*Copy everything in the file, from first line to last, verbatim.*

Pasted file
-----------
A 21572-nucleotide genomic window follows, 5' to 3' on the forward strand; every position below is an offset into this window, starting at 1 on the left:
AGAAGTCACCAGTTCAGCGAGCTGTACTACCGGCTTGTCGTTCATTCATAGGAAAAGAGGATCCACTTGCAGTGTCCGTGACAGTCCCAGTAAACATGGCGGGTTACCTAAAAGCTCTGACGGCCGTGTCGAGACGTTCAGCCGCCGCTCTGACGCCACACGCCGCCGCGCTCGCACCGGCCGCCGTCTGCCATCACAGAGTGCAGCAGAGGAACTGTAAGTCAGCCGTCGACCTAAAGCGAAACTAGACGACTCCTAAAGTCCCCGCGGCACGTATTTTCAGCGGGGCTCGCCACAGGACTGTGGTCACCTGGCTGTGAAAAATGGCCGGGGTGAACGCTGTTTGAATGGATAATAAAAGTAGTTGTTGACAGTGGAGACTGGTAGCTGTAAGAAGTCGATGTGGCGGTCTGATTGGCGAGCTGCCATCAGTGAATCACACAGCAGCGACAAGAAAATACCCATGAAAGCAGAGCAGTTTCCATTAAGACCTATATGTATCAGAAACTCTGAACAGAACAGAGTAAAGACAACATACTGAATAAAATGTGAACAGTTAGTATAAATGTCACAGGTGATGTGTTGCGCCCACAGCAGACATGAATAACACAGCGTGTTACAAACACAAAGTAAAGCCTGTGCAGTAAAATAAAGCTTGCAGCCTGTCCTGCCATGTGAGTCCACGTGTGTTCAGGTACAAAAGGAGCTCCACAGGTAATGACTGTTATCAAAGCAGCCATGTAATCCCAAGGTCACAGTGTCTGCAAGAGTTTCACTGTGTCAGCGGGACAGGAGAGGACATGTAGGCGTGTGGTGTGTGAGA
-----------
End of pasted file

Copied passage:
A 21572-nucleotide genomic window follows, 5' to 3' on the forward strand; every position below is an offset into this window, starting at 1 on the left:
AGAAGTCACCAGTTCAGCGAGCTGTACTACCGGCTTGTCGTTCATTCATAGGAAAAGAGGATCCACTTGCAGTGTCCGTGACAGTCCCAGTAAACATGGCGGGTTACCTAAAAGCTCTGACGGCCGTGTCGAGACGTTCAGCCGCCGCTCTGACGCCACACGCCGCCGCGCTCGCACCGGCCGCCGTCTGCCATCACAGAGTGCAGCAGAGGAACTGTAAGTCAGCCGTCGACCTAAAGCGAAACTAGACGACTCCTAAAGTCCCCGCGGCACGTATTTTCAGCGGGGCTCGCCACAGGACTGTGGTCACCTGGCTGTGAAAAATGGCCGGGGTGAACGCTGTTTGAATGGATAATAAAAGTAGTTGTTGACAGTGGAGACTGGTAGCTGTAAGAAGTCGATGTGGCGGTCTGATTGGCGAGCTGCCATCAGTGAATCACACAGCAGCGACAAGAAAATACCCATGAAAGCAGAGCAGTTTCCATTAAGACCTATATGTATCAGAAACTCTGAACAGAACAGAGTAAAGACAACATACTGAATAAAATGTGAACAGTTAGTATAAATGTCACAGGTGATGTGTTGCGCCCACAGCAGACATGAATAACACAGCGTGTTACAAACACAAAGTAAAGCCTGTGCAGTAAAATAAAGCTTGCAGCCTGTCCTGCCATGTGAGTCCACGTGTGTTCAGGTACAAAAGGAGCTCCACAGGTAATGACTGTTATCAAAGCAGCCATGTAATCCCAAGGTCACAGTGTCTGCAAGAGTTTCACTGTGTCAGCGGGACAGGAGAGGACATGTAGGCGTGTGGTGTGTGAGA